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   [13 Mar 2014 | Thursday]

Godís Gender

~ Is Your God Male or Female? ~

 

In some Christian circles there is confusion about the gender of God.  This has been accentuated with the feminist movement of the last few decades.  What can we learn about God’s gender by looking only at Scripture without adding personal desires?  First, we must recognize that the Word of God pictures God as masculine, as feminine, and as gender neutral.  We need to come to a reasonable conclusion based entirely on what God’s Word says while understanding the culture at the time the Bible was written. 

 

Male Images of God  ~  When the Scriptures speak of God in gender terms it is most often in a male image.  A well known example is the Father image.  Perhaps the best known example is the model prayer Jesus gave His disciples (often mislabeled The Lord’s Prayer).  “In this manner, therefore, pray: Our Father in heaven, hallowed be Your name” (Matthew 6:9).  Another example is God as a bridegroom.  “As the bridegroom rejoices over the bride, so shall your God rejoice over you” (Isaiah 62:5b).  “Jesus said to them [speaking of Himself], ‘Can the friends of the bridegroom mourn as long as the bridegroom is with them?  But the days will come when the bridegroom will be taken away from them, and then they will fast’” (Matthew 9:15).  One of Scripture’s metaphors for the church universal is as Christ’s bride. 

 

Female Images of God  ~  Sometimes the Scriptures speak of God in terms of a female image.  For example in Isaiah we find God comparing Himself to a woman giving birth.  I have held My peace a long time, I have been still and restrained Myself.  Now I will cry like a woman in labor, I will pant and gasp at once” (Isaiah 42:14).  Furthering this image we see God as a nurturing mother.  “When Israel was a child, I loved him, and out of Egypt I called My son.  As they called them, so they went from them; they sacrificed to the Baals [false gods], and burned incense to carved images.  I taught Ephraim to walk, taking them by their arms; but they did not know that I healed them.  I drew them with gentle cords, with bands of love, and I was to them as those who take the yoke from their neck.  I stooped and fed them” (Hosea 11:1-4). In these passage we see a tender and loving God raising His children—who incidentally in this passage are referred to in a masculine gender. 

 

While on earth the Messiah uses the feminine gender of a hen with His chicks. “O Jerusalem, Jerusalem, the one who kills the prophets and stones those who are sent to her!  How often I wanted to gather your children together, as a hen gathers her chicks under her wings, but you were not willing!” (Matthew 23:37-38).

 

Cultural Factors  ~  Why does Scripture present some images of God to us with gender connotations?  The economy of the time was primarily agricultural.  The fertility of the soil was paramount in thinking and many false gods arose out of the focus on fertility.  The pagan culture of the time created many gods and goddesses.  An Old Testament example was Ashtoreth, a goddess of the Canaanites, and is found in many passages (i.e., Judges 10:13; 1 Samuel 7:3-4, 12:10, 31:10).  A New Testament example was the goddess Artemis (Acts 19:27).  Given the culture of the day we should not be surprised at the use of anthropomorphisms (describing what is not human in human terms) in Scripture.  Describing God’s masculinity and His feminine qualities differentiated the one true God from all others.  In other words, the key issue involved here is God effectively communicating to mankind.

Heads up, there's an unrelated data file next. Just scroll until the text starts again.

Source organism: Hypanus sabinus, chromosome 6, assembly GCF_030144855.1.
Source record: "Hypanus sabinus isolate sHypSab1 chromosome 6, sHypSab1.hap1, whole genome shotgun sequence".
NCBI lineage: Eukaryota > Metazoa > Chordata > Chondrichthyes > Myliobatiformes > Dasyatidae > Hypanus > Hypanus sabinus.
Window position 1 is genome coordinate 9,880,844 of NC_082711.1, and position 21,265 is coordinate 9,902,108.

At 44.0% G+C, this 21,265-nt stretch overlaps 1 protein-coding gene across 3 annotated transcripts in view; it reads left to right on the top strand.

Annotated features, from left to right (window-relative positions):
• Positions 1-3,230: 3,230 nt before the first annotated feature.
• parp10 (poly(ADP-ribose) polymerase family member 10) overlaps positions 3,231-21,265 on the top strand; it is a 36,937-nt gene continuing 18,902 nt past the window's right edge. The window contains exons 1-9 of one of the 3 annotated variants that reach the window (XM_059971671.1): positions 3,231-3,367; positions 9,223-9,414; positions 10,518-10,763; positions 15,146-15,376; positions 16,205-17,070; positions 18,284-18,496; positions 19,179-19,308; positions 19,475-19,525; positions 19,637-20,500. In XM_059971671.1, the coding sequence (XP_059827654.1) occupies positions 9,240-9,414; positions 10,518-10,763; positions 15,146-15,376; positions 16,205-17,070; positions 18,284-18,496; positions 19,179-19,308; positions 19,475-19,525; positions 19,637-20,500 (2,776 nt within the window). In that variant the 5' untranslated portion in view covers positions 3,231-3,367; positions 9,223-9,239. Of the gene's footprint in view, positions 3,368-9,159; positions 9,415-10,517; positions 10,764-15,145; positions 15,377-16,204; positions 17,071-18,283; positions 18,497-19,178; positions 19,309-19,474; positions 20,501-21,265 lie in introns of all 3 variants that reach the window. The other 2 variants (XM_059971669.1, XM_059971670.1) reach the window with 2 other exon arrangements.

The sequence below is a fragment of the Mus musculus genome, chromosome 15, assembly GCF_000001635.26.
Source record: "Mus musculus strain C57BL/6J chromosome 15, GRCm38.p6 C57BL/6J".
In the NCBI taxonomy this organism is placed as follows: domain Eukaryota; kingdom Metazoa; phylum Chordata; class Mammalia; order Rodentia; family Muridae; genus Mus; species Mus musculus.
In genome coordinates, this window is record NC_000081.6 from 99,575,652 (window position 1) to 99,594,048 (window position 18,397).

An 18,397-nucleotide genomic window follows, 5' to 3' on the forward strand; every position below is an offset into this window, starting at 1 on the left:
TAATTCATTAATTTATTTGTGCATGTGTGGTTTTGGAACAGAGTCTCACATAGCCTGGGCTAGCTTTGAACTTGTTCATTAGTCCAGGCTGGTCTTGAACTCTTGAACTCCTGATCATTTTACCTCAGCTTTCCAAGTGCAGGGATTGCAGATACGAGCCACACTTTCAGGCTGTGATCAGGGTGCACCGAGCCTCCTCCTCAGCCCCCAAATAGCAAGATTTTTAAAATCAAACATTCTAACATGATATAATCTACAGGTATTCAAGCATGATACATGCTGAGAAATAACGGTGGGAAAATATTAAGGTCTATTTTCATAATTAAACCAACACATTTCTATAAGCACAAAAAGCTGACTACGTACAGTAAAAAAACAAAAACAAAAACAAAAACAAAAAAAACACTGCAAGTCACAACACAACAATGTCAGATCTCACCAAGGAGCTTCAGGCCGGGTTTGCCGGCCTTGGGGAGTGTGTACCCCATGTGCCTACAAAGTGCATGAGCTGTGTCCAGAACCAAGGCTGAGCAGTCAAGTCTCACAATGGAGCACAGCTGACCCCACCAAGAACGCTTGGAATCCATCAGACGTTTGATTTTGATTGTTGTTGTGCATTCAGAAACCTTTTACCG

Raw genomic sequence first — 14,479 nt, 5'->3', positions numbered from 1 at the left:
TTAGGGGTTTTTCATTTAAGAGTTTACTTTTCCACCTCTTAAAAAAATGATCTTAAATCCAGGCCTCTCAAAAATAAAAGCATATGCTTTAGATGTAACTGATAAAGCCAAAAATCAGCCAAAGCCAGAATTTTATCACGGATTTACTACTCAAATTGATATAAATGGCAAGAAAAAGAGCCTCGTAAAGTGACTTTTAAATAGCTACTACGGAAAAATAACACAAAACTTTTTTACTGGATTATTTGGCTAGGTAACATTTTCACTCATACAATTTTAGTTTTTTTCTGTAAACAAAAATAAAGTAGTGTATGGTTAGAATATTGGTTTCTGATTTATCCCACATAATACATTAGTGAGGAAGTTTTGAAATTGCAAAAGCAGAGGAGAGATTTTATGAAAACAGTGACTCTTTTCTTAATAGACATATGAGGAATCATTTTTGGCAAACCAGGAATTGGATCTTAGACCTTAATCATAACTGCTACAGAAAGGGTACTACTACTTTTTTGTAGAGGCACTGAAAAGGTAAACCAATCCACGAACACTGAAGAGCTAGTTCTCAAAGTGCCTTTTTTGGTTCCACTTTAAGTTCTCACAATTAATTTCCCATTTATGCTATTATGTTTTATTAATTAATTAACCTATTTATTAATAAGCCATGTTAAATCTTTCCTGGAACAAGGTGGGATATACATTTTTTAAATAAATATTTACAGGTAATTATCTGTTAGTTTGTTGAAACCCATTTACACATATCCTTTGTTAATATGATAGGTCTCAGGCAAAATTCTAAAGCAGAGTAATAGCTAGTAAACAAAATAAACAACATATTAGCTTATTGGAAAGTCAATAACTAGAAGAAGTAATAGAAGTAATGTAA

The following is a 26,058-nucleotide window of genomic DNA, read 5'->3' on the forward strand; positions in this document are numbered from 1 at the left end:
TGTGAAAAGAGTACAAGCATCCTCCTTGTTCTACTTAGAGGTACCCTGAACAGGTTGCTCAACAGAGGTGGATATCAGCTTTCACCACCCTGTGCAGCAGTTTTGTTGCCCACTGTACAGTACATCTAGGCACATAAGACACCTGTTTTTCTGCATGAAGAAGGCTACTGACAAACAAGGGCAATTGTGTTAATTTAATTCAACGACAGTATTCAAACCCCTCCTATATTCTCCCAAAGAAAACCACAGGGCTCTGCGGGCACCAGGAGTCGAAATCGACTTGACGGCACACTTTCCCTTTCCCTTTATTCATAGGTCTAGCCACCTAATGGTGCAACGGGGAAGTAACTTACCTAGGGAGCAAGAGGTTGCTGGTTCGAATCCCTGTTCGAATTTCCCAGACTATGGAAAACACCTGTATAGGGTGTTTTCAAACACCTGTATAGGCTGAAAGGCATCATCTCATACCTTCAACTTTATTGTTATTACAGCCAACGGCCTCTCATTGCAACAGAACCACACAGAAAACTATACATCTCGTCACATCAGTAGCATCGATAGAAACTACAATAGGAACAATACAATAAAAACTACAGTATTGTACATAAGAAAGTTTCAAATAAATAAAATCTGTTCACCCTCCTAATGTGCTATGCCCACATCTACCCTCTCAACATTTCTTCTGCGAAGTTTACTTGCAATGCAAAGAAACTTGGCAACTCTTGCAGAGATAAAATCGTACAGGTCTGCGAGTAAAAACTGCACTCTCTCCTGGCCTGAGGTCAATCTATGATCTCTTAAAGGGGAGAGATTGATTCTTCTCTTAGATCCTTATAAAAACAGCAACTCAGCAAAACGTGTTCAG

Gender-Neutral Images of God  ~  Scripture also speaks of God as a Spirit—not just as the Spirit of God being one member of the Trinity.  The Messiah said, “God is Spirit, and those who worship Him must worship in spirit and truth” (John 4:24). 

 

Key Factors  ~  First, we know that “God created man in His own image; in the image of God He created him; male and female He created them” (Genesis 1:27).  Second, we know that there will not be sexual differentiation in heaven.  We read, “Jesus answered and said to them, ‘You are mistaken, not knowing the Scriptures nor the power of God.  For in the resurrection they neither marry nor are given in marriage, but are like angels of God in heaven’” (Matthew 22:29-30).  Third, it is worth noting that the masculine images of God are quite definite (i.e., Father) whereas the feminine images are less sharp (more like similes: prefaced by words such as “like”). 

 

Conclusion  ~  (1) We should not think of God as either male or female in the same sense that we consider mammals as male or female.  Rather God’s characteristics resemble both sexes.  (2) In no way does the Word of God imply that men are more like God than women are.  (3) The word pictures we have of God are meant to allow us to relate and communicate to Him more effectively. 

 

don’t miss this  ~  Do you marvel in the fact that you were created in God’s image? 

 

~ Robert Lloyd Russell, ABUNDANT LIFE NOW

 

If you found this post personally interesting or helpful, you are welcome to add a link to it on your own blog or website. 

 

If you would prefer to copy this post, please credit ALN as the source by prominently displaying the following statement:  Reprinted from “Abundant Life Now,” a free blog which offers inspiring moments, thought-provoking comments, and solid Biblical insight (http://RobertLloydRussell.blogspot.com/).

 

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